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Telehealth helped us maintain that continuity of care and connection between our veterans and our providers.
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of a military and then a veteran service person. Providers have access to all the pertinent information they need to provide care. Veterans don’t have to scramble with paper retrieval or deal with gaps in records from many different sources.
From an IT perspective, it simplifies our ability to support and sustain a single standard solution, and it helps us facilitate innovation. We can deploy a solution one time and basically replicate it across the environment rather than having to check all the variations in a hundred or so databases to ensure that the change works.
It will also allow seamless interaction and interoperability between the VA and the Defense Department, so it’s quite a substantial game changer for us.
How did the VA support an increase in telework during the pandemic while ensuring that employees remained productive and engaged?
Before COVID-19, we had a pretty large implementation of telework, somewhere between 40,000 and 50,000 daily participants, but obviously
that increased enormously with the pandemic. Now we support upwards of
100,000 to 120,000 on a daily basis. As with telehealth, we expanded what we had and introduced scalable options in the cloud as well.
We also looked at alternatives like being able to allow secure access when employees are using their own devices. We’ve introduced some solutions and augmented the ones we already had to allow that. However, we did acquire over 200,000 laptops so that we would be ready to outfit those who needed one to connect remotely.
As it pertains to productivity
and engagement, we went all in on collaborative tools like Microsoft Teams and Cisco Webex. It’s hard to imagine a world in which you wouldn’t use those tools today, but I can tell you that a year ago, they were foreign to us. They were there, but we used them sporadically.
I think we were one of the largest single implementations of Teams, with almost 500,000 desktops. People have really taken to it, much like they’ve taken to telework and telehealth.
What are the VA’s long-term plans for incorporating telehealth and telework into daily operations?
We do not expect to return to pre- pandemic levels on either front. Telehealth in particular has become an adopted framework and an acceptable practice that has been well received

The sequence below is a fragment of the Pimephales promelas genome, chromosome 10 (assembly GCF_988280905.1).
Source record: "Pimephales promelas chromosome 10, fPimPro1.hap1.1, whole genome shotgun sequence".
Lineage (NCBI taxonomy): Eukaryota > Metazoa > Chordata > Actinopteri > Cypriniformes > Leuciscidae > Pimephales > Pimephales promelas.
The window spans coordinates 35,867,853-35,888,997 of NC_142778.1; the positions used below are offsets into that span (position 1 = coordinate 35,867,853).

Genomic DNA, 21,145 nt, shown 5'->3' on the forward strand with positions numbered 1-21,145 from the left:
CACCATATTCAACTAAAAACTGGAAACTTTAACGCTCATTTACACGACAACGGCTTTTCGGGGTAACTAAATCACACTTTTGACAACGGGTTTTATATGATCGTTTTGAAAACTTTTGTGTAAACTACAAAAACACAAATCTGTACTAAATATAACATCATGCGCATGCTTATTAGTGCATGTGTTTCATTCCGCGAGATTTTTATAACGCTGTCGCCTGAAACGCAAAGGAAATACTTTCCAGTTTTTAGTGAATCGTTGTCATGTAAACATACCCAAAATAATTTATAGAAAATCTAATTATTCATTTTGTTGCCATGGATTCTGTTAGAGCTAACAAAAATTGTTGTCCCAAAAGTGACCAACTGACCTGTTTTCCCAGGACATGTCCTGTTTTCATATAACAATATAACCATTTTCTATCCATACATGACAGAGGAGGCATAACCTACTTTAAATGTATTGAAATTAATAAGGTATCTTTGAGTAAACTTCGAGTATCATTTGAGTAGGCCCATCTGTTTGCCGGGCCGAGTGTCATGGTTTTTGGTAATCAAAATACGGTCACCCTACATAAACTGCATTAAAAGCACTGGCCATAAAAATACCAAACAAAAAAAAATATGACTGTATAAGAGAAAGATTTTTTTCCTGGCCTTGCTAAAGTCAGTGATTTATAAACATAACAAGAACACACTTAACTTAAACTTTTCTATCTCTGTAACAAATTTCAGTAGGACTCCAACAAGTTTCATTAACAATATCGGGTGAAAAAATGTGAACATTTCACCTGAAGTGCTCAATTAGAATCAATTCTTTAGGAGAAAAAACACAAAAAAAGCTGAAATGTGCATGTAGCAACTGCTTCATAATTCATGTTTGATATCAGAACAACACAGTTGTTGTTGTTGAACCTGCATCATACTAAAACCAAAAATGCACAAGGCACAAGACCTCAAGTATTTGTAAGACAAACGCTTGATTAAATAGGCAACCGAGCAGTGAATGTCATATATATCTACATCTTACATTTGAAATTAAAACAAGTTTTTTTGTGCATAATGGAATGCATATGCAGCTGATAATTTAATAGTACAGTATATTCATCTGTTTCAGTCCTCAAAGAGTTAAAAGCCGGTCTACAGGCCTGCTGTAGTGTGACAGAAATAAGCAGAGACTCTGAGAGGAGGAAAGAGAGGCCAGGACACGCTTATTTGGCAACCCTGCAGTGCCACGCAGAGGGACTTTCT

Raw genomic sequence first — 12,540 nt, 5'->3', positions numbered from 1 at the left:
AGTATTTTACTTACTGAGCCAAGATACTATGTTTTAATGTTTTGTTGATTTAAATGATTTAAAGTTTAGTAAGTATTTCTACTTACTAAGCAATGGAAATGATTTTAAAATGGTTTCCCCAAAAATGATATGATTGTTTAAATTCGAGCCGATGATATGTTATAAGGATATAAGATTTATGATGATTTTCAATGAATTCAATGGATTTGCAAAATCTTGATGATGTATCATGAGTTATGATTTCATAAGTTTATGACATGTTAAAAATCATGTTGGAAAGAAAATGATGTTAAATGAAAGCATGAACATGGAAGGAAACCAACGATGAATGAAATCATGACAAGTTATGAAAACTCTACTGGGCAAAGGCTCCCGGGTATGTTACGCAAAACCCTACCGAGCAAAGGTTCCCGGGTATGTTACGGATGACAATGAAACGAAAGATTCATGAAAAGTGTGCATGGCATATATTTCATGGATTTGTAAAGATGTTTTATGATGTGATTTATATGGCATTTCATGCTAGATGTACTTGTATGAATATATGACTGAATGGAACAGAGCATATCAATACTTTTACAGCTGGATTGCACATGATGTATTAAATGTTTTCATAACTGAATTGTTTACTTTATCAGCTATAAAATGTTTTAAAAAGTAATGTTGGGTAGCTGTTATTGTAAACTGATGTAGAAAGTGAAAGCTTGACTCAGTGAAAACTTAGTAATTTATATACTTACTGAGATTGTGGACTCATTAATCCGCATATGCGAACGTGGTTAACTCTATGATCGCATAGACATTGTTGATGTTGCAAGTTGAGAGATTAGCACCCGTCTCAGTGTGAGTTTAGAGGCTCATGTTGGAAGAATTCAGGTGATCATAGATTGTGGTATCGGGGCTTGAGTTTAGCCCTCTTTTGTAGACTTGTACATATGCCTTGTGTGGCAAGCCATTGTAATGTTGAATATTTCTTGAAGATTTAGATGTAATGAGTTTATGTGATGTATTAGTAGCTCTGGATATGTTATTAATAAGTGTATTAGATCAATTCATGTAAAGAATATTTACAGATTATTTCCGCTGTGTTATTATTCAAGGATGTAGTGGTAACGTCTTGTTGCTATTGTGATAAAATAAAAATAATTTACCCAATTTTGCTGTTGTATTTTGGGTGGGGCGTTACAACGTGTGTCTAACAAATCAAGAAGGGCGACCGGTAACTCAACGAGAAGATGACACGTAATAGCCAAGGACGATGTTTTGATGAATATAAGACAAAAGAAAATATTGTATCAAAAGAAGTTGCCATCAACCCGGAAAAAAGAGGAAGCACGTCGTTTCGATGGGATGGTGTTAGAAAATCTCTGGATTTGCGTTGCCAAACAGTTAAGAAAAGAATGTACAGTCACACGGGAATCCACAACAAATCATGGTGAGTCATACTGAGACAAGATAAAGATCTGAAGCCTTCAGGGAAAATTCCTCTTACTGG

by our veteran community and our provider teams. Telework certainly has become a natural and productive means to participate without necessarily being physically present somewhere. Much of what we do with various teams across the country is virtual anyway.
What we want to focus on now is enhancing the experience, with options like allowing employees to use their own devices and familiar interfaces
but they’re only a few clicks away from making a secure connection.
In terms of telehealth, the Veterans Health Administration is looking into options such as setting up a virtual waiting room that could deliver specific content to veterans pertaining to their visit or their specific case or even just relaying important information about benefits in general.
We plan to focus on our unified
communications platform so that we can deliver that standard experience. That way, if a veteran calls or texts about needing services and the provider says, “I’d really like to see you,” we
can pivot quickly to a video session on the same platform. Another area we’re exploring is on-demand video so that if a veteran says, “Hey, I really need
a video session,” we have providers who can quickly connect via video to a veteran in need.
What lessons have you learned that could help other agencies in their efforts to transform the customer experience?
We certainly learned that it’s important to have scalable options. And it’s very important to be in sync with those you serve, to understand what they need and then have the ability to pivot quickly on the infrastructure side. Nothing stifles innovation quicker than not being able to scale a good idea. And certainly the VA is huge. It’s all about scale.
The currency of the day is speed — the speed to deliver new functionality or a new experience to a veteran or to a provider to help them provide care more quickly. We really need to make IT an enabler so that we’re able to quickly
say, “Yes, we can do that.” We’re continuously ready, and we’re managing our technical debt in such a way that it’s never too far from being ready to pivot to any modernization, like an electronic health record.
My advice is to focus on scalable platforms and getting technical debt under control so you’re always ready, and to recognize that the purpose of IT is to add value, not for IT’s sake but for whatever business you’re in.

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